November 24, 2014

Designing High-Tech Engines For Easier Maintenance

Guy Norris Aviation Week & Space Technology – MRO Edition | October 28, 2015

Not since the dawn of the jet age has so much anticipation surrounded the introduction of a new generation of commercial turbofans. Designed to break the paradigm for efficiency, the debutants promise double-digit reductions in fuel burn, as well as an unparalleled single-leap improvement in emissions and lower noise.

To achieve these significant jumps in thermodynamic and propulsive efficiency, the emerging generation of single- and twin-aisle-aircraft engines employ an unprecedented array of new materials and design technologies. They are also engineered to operate at pressure and temperature levels never before seen in commercial service and yet offer the same, if not better, standards of reliability and time on wing than current-generation turbofans. So how will the engine manufacturers meet the challenge of these seemingly mutually exclusive goals?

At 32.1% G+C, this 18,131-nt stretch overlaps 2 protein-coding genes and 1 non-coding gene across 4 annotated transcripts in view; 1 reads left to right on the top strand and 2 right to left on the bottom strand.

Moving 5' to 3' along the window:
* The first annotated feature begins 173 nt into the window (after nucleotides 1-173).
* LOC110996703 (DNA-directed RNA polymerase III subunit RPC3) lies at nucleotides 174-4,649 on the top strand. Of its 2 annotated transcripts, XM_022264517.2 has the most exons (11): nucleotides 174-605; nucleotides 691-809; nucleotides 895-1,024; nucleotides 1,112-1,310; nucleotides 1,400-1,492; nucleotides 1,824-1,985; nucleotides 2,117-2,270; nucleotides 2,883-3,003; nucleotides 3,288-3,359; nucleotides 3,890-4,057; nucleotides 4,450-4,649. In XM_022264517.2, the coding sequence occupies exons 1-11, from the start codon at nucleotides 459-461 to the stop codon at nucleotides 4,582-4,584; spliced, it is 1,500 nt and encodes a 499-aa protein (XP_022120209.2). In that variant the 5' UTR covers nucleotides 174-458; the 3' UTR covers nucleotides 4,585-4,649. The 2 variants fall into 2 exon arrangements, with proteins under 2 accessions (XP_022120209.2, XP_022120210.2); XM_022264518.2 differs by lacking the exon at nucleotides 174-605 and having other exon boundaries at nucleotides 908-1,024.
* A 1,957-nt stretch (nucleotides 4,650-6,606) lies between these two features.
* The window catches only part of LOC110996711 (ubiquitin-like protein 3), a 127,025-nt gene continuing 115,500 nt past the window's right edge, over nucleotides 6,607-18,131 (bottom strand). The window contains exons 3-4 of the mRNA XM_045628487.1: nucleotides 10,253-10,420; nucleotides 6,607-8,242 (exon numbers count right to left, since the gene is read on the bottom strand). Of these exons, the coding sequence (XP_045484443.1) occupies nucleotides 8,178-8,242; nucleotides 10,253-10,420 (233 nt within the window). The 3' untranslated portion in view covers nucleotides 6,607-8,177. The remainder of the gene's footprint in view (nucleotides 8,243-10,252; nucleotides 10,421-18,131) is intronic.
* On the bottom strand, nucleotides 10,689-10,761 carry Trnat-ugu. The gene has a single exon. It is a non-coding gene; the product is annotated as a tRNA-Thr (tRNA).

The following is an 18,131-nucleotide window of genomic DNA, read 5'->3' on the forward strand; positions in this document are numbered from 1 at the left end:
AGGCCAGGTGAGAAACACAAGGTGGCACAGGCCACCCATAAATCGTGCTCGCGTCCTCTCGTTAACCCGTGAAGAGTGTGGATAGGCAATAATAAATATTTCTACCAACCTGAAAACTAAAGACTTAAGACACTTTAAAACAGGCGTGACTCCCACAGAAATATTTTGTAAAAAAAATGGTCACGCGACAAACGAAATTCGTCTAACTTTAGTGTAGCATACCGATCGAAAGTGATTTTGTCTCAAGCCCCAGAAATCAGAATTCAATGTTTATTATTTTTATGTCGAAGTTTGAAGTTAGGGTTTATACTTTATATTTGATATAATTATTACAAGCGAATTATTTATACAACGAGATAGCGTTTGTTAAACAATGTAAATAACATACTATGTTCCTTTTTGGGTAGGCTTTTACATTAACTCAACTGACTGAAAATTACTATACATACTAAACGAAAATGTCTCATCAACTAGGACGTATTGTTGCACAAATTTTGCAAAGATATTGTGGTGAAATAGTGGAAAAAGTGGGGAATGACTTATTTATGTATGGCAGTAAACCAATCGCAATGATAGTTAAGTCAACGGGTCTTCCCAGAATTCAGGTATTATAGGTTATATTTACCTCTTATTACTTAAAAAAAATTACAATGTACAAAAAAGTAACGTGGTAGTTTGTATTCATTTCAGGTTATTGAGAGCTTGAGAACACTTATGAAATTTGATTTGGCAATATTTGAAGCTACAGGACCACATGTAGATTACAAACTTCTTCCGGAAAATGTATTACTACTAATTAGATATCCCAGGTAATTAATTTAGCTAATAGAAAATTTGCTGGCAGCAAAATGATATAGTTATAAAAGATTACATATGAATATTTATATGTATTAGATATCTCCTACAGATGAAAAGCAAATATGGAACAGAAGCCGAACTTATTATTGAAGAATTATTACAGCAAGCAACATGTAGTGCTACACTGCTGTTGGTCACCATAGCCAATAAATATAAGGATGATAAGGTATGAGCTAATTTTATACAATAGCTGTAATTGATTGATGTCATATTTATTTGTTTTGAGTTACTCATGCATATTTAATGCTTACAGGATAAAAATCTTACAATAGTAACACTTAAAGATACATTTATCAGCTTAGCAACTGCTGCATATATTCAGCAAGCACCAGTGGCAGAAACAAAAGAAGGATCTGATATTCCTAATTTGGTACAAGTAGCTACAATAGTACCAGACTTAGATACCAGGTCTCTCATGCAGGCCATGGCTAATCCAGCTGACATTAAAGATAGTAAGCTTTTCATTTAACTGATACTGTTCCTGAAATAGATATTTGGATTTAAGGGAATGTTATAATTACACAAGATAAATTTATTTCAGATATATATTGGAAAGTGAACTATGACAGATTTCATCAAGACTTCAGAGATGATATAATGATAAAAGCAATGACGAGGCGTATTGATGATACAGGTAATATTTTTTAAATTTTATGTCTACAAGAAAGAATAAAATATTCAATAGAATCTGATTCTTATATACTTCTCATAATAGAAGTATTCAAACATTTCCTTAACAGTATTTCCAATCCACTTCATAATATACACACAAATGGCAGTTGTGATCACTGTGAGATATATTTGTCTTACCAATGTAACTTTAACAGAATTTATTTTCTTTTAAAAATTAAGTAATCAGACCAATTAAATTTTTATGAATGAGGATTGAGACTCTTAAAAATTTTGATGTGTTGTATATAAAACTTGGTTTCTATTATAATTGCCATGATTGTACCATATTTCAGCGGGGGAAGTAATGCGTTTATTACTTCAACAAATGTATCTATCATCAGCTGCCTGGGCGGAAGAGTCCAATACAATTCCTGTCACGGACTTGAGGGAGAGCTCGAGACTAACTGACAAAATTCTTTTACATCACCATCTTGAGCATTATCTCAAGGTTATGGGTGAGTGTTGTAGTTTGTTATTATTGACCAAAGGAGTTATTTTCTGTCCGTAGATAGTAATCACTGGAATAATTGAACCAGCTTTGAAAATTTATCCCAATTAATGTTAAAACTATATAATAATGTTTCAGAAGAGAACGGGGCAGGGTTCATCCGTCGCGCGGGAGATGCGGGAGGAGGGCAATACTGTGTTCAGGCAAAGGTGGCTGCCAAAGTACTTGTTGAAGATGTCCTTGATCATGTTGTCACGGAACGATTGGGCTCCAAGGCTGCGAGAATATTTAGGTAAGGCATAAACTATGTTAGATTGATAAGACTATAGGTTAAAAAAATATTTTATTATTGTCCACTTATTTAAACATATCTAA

Leading the charge in the single-aisle market are CFM International’s Leap-1 family and Pratt & Whitney’s PW1000G geared turbofan; between them they are in line to power upward of an astonishing 10,000 new aircraft already on order or option. The new-engine field in the growing widebody market is dominated by General Electric’s GEnx-1B/-2B and the soon-to-follow GE9X, and by Rolls-Royce with the expanding Trent 1000, 7000 and XWB families.

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